Having put signs up at the edge of the wood saying “no camping”, one of Scottish Enterprise’s ideas for the development of Drumkinnon Wood is to provide glamping pods

At the very least we need assurances that the developers are not given carte blanche to do as they wish, and the untold history of Drumkinnon is an omission that should shame a public body such as Scottish Enterprise who have done little to find out what the property itself is all about except as “derelict land”.

This has poisoned public opinion against the woods themselves as they are seen merely as painful reminders of a lost factory that was the source of stable employment in Balloch since 1930.

It is imperative that we recognise this is a distortion of our history and leaves Drumkinnon Wood in a position it does not deserve and we the people should be ashamed for permitting the sale of a wood to a private developer. There is adequate land for developments elsewhere in the immediate area that at present are poor fields of little apparent value, having themselves been disrupted by the building of the by-pass, perhaps these should be looked to as possible sites for hotels and restaurants and whatever else the developers and SE have in mind, instead of the destruction, however minimal, of a wood that is at least two centuries old and has loyal visitors to it young and old today.

The moorings along the Leven from the Riverside site

There are other issues here, such as mooring rights in the Leven as well as the sandy beach itself, which appears to be zoned for the developer’s use as well. That these three areas are areas that have been enjoyed by locals and vistors freely, in some cases for centuries, with no need of deep pockets, perhaps we have to ask if we are looking here at another form of Highland Clearance. It seems as is the case with the priorities of the LLTNPA, that upmarket middle income earners are preferred to people with little or no income in this National Park of ours.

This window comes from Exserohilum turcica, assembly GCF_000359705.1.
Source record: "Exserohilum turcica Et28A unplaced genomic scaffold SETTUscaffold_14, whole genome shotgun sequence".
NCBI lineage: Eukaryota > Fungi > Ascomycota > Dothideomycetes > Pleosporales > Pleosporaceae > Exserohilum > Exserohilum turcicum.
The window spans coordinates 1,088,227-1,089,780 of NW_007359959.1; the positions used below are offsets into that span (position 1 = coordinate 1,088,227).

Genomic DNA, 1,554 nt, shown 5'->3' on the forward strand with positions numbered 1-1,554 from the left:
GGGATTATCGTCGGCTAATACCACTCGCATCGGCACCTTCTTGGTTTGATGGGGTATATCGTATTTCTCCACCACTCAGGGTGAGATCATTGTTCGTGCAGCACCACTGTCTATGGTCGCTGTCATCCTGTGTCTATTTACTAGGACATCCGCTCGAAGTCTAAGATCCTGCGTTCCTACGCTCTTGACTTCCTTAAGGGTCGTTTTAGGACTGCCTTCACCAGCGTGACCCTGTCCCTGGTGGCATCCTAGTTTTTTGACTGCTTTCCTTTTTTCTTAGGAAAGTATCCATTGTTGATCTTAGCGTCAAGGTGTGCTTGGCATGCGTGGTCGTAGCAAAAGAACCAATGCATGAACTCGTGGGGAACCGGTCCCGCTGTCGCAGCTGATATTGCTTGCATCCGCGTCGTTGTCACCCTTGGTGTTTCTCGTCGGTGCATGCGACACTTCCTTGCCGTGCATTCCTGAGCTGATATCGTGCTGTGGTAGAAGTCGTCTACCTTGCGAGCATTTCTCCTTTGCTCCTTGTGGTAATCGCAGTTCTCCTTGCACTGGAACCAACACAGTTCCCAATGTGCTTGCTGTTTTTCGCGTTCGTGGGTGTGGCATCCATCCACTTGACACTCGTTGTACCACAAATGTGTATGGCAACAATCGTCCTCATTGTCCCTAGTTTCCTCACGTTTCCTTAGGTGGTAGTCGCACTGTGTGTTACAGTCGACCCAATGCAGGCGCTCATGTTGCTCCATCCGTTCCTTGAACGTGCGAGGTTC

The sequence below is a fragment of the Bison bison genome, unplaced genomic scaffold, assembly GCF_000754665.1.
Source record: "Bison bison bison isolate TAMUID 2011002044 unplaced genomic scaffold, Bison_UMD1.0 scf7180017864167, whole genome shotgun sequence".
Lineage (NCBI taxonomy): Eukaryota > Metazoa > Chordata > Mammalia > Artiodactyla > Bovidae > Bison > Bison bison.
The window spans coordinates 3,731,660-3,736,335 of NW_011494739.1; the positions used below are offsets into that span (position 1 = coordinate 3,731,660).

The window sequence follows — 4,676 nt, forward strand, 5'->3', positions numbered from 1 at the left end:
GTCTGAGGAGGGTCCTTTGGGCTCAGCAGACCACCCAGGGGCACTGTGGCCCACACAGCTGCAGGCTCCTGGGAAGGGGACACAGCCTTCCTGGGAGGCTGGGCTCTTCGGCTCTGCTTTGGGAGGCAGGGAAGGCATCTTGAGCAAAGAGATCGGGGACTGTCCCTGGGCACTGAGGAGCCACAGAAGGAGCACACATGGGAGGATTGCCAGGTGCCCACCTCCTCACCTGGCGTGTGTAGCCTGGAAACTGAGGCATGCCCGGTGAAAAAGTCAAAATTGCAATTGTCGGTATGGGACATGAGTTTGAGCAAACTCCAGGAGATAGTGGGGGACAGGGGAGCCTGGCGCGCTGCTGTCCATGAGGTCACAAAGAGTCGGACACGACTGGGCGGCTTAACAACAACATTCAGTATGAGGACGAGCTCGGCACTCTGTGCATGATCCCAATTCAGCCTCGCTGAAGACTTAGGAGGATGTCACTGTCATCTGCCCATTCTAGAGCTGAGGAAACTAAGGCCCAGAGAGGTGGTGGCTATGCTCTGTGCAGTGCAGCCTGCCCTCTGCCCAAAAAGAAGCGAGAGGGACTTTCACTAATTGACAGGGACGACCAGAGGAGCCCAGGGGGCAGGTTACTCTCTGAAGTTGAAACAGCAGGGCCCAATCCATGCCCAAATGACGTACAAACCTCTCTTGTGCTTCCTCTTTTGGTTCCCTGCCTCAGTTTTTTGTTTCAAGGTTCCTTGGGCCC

July 11, 2017 Nick Kempe No comments exist

Following my post on the unlawful application of the camping byelaws to campervans (see here), Rob Edwards’ excellent article in the Sunday Herald (I have an interest!) prompted an interesting piece http://bellacaledonia.org.uk/2017/07/10/wild-land/ from Mike Small which is well worth reading:

 

“Scotland’s divorce from nature is intimately connected to its divorce from land. But whilst we struggle to overcome the engrained iniquity of land ownership we can do something about access to land. From the country that gave the world John Muir the shambles of the national park is pretty depressing”

 

What has been happening in the National Park though is more than a shambles, its been a deliberate attempt to exclude people from an area which was made a National Park in order to enable people, primarily from the Glasgow conurbation and many of whom have little money, to enjoy the countryside.   That was an old socialist aspiration.  Its not a coincidence that the same post-war Labour Government that created the NHS also passed the National Parks and Access to the Countryside Act 1949.     The camping byelaws, which are only part of a much wider attempt to make the National Park a socially exclusive zone, are now unravelling partly due to incompetence but also because, thankfully, other public authorities have respected people’s rights.  In this case the key right is that of people to sleep overnight in a vehicle on the road network.

 

The LLTNPA’s record on developing the byelaws and the right to stay overnight in vehicles

 

Rob Edwards obtained from the Park a very interesting explanation for its U-turn on campervans, which once again demonstrates the rotten governance that has been at the heart of how the byelaws have been developed.

 

“The park authority pointed out that caravaners staying weeks or months on two old stretches of road by Loch Earn had damaged the park’s unique environment.  “Our clear legal advice was that they weren’t part of the formal road network and that the issue could be addressed with bylaws” said the authority’s chief executive, Gordon Watson”.

 

I was surprised at this claim because if Gordon Watson or the Park’s lawyer had asked Transport Scotland – the body responsible for the trunk road network  –  they would have known that the laybys on the A85 along the north side of the Loch Earn were part of the formal road network and therefore under the byelaws as approved by the LLTNPA Board and Minister, people could sleep there in vehicles.     Transport Scotland provided me with a list of all trunk road laybys LL&T National Park Lay-Bys they were responsible for in December 2016.  Here is the extract for the A85 along the north shore of Long Earn: